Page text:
In the 26 patients with pancreatitis, ERCP was performed once in 20, twice in 5, and five times in 1 patient. No correlation was found between the number of ERCP procedures undertaken and pancreatitis development (Table 3).

In the 15 patients with bleeding, ERCP was performed once in 7, twice in 3, three times in 3, and four times in 2 patients. No significant difference was found between the patients who underwent ERCP once and the patients who underwent multiple ERCP procedures (Table 3).

The patients with and without bleeding were compared in terms of mean age. The mean age was 67±12 years in the patients with bleeding as compared to 59±15 years in the patients without bleeding, suggesting that the patients with bleeding had a higher mean age compared to the patients without bleeding (Table 3) (p<0.05).

The 26 patients with pancreatitis had a mean age of 56±17 years and the patients without pancreatitis had a mean age of 60±14 years; however, no significant difference was found. Pancreatitis occurred in 23 (8.4%) out of the 274 patients who underwent sphincterotomy and in 3 (7.5%) out of 40 patients who did not undergo sphincterotomy; however, no significant difference was found (p<0.05). Bleeding occurred in 14 (5.1%) out of 274 patients who underwent sphincterotomy and in 3 (7.5%) out of 40 patients who did not undergo sphincterotomy; however, no significant difference was found (p<0.05).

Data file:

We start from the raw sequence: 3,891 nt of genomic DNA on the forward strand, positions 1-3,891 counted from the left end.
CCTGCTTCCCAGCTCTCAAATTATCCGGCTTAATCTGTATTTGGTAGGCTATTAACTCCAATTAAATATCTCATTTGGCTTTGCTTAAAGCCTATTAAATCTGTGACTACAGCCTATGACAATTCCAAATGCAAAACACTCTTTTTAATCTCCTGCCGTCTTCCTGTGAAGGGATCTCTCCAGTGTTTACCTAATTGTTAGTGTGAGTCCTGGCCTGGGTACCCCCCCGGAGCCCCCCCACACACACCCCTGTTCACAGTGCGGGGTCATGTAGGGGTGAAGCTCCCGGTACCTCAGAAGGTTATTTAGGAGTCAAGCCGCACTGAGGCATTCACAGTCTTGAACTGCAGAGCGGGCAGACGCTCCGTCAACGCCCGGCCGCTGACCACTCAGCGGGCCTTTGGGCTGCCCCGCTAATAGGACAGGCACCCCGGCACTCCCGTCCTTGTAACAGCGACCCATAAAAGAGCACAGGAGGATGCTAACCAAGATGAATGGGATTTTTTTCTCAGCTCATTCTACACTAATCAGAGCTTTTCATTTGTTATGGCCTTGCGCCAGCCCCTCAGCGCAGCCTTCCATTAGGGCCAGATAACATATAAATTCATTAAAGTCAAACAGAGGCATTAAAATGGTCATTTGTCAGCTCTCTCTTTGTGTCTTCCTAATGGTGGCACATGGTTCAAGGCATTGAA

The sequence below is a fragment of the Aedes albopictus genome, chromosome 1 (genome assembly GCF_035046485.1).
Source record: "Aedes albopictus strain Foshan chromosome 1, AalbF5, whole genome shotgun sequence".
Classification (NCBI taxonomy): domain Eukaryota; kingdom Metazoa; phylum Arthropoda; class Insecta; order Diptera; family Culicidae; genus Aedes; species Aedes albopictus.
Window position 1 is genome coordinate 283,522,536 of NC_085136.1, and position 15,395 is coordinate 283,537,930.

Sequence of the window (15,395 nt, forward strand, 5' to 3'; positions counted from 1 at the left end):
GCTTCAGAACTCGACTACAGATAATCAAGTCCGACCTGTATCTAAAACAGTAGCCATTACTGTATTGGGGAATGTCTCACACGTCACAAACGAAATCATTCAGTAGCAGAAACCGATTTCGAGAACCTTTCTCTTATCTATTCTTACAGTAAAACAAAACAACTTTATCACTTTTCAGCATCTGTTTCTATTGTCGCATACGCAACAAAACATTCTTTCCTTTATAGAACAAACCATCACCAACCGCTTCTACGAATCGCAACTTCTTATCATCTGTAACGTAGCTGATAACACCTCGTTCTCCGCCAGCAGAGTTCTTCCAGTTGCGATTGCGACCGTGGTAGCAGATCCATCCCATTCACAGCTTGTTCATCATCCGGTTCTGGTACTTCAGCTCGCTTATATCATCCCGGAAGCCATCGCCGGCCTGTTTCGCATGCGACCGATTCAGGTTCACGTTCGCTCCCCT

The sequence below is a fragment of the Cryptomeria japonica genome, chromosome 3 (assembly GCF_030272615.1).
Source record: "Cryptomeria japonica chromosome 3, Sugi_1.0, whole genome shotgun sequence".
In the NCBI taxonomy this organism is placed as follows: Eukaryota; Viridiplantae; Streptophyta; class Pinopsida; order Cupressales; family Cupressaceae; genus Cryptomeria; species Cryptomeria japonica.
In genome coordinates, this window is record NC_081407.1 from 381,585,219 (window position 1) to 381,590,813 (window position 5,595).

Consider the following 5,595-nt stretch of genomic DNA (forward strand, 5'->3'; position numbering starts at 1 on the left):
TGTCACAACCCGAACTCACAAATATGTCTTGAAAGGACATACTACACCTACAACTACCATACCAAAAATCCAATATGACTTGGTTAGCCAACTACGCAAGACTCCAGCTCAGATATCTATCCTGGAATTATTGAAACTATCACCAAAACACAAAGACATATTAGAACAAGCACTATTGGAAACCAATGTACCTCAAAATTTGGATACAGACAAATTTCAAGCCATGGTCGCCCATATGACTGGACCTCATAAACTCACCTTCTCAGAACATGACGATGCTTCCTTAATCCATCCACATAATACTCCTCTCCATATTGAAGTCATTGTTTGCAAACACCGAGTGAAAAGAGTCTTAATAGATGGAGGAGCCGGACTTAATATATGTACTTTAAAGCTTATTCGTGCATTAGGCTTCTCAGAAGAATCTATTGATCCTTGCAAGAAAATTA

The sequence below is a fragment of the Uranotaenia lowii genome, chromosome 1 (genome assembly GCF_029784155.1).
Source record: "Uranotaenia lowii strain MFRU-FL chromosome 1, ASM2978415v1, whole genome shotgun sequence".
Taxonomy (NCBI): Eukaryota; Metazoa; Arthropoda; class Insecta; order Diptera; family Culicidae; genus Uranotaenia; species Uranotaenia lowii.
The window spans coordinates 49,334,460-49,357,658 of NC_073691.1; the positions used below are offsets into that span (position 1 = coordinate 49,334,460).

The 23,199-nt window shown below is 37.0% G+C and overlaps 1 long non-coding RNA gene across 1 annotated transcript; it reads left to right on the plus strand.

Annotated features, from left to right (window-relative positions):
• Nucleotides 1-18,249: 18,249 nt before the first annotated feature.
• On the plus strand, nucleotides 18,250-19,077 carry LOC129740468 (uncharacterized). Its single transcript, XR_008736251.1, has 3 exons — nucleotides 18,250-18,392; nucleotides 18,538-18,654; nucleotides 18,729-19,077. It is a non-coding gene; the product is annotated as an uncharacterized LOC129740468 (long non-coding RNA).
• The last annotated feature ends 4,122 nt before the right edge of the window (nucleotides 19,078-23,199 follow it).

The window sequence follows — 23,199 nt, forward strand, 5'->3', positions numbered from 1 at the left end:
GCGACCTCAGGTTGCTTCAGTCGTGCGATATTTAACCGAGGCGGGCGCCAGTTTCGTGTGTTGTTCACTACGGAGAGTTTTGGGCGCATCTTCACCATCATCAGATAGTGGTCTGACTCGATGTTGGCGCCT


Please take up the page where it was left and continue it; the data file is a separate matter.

Between the patients who did and did not undergo liver transplantation, no significant difference was found in terms of post-ERCP complications including pancreatitis and bleeding. The comparison revealed that liver transplantation did not increase complication rates (Tables 4, 5).

The association between stent insertion and pancreatitis and bleeding development was investigated but no significant correlation was found.

Magnetic resonance cholangio-pancreatography (MRCP) was performed in 52 out of 339 patients. The comparison of MRCP and ERCP diagnoses reveal that the diagnoses were the same in 35 (67.3%) patients and different from each other in 17 (32.7%) patients. Of the patients with different diagnoses, 10 had a normal ERCP, 7 had choledocholithiasis on MRCP, 1 patient had choledochal dilatation, 1 patient had pancreatic duct disruption, and 1 patient had a space-occupying lesion in the choledochus.

Discussion